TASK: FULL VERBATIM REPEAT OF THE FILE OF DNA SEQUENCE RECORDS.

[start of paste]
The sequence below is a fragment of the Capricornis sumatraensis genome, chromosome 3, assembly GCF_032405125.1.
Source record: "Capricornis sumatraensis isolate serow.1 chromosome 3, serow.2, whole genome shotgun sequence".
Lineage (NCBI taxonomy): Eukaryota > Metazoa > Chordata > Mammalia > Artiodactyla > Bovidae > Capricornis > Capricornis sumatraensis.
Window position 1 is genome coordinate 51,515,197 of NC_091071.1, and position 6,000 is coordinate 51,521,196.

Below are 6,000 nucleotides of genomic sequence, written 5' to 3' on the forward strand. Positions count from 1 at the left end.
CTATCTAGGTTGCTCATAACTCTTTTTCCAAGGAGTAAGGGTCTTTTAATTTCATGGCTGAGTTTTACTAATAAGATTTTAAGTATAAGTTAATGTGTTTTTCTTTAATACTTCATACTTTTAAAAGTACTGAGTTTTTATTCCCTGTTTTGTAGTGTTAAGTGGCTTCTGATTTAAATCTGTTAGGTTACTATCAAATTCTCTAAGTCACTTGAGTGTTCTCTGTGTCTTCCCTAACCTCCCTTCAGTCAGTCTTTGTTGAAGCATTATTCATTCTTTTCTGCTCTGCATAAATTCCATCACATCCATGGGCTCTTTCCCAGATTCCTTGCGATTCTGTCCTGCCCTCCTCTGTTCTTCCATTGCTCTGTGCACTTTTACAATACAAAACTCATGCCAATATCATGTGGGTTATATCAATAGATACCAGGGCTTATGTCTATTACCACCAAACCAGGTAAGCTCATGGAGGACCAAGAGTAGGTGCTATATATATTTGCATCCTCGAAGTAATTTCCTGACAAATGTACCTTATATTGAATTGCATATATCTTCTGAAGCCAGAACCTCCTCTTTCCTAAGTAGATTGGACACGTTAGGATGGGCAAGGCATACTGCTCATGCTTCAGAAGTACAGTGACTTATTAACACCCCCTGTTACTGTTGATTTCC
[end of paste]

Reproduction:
The sequence below is a fragment of the Capricornis sumatraensis genome, chromosome 3, assembly GCF_032405125.1.
Source record: "Capricornis sumatraensis isolate serow.1 chromosome 3, serow.2, whole genome shotgun sequence".
Lineage (NCBI taxonomy): Eukaryota > Metazoa > Chordata > Mammalia > Artiodactyla > Bovidae > Capricornis > Capricornis sumatraensis.
Window position 1 is genome coordinate 51,515,197 of NC_091071.1, and position 6,000 is coordinate 51,521,196.

Below are 6,000 nucleotides of genomic sequence, written 5' to 3' on the forward strand. Positions count from 1 at the left end.
CTATCTAGGTTGCTCATAACTCTTTTTCCAAGGAGTAAGGGTCTTTTAATTTCATGGCTGAGTTTTACTAATAAGATTTTAAGTATAAGTTAATGTGTTTTTCTTTAATACTTCATACTTTTAAAAGTACTGAGTTTTTATTCCCTGTTTTGTAGTGTTAAGTGGCTTCTGATTTAAATCTGTTAGGTTACTATCAAATTCTCTAAGTCACTTGAGTGTTCTCTGTGTCTTCCCTAACCTCCCTTCAGTCAGTCTTTGTTGAAGCATTATTCATTCTTTTCTGCTCTGCATAAATTCCATCACATCCATGGGCTCTTTCCCAGATTCCTTGCGATTCTGTCCTGCCCTCCTCTGTTCTTCCATTGCTCTGTGCACTTTTACAATACAAAACTCATGCCAATATCATGTGGGTTATATCAATAGATACCAGGGCTTATGTCTATTACCACCAAACCAGGTAAGCTCATGGAGGACCAAGAGTAGGTGCTATATATATTTGCATCCTCGAAGTAATTTCCTGACAAATGTACCTTATATTGAATTGCATATATCTTCTGAAGCCAGAACCTCCTCTTTCCTAAGTAGATTGGACACGTTAGGATGGGCAAGGCATACTGCTCATGCTTCAGAAGTACAGTGACTTATTAACACCCCCTGTTACTGTTGATTTCC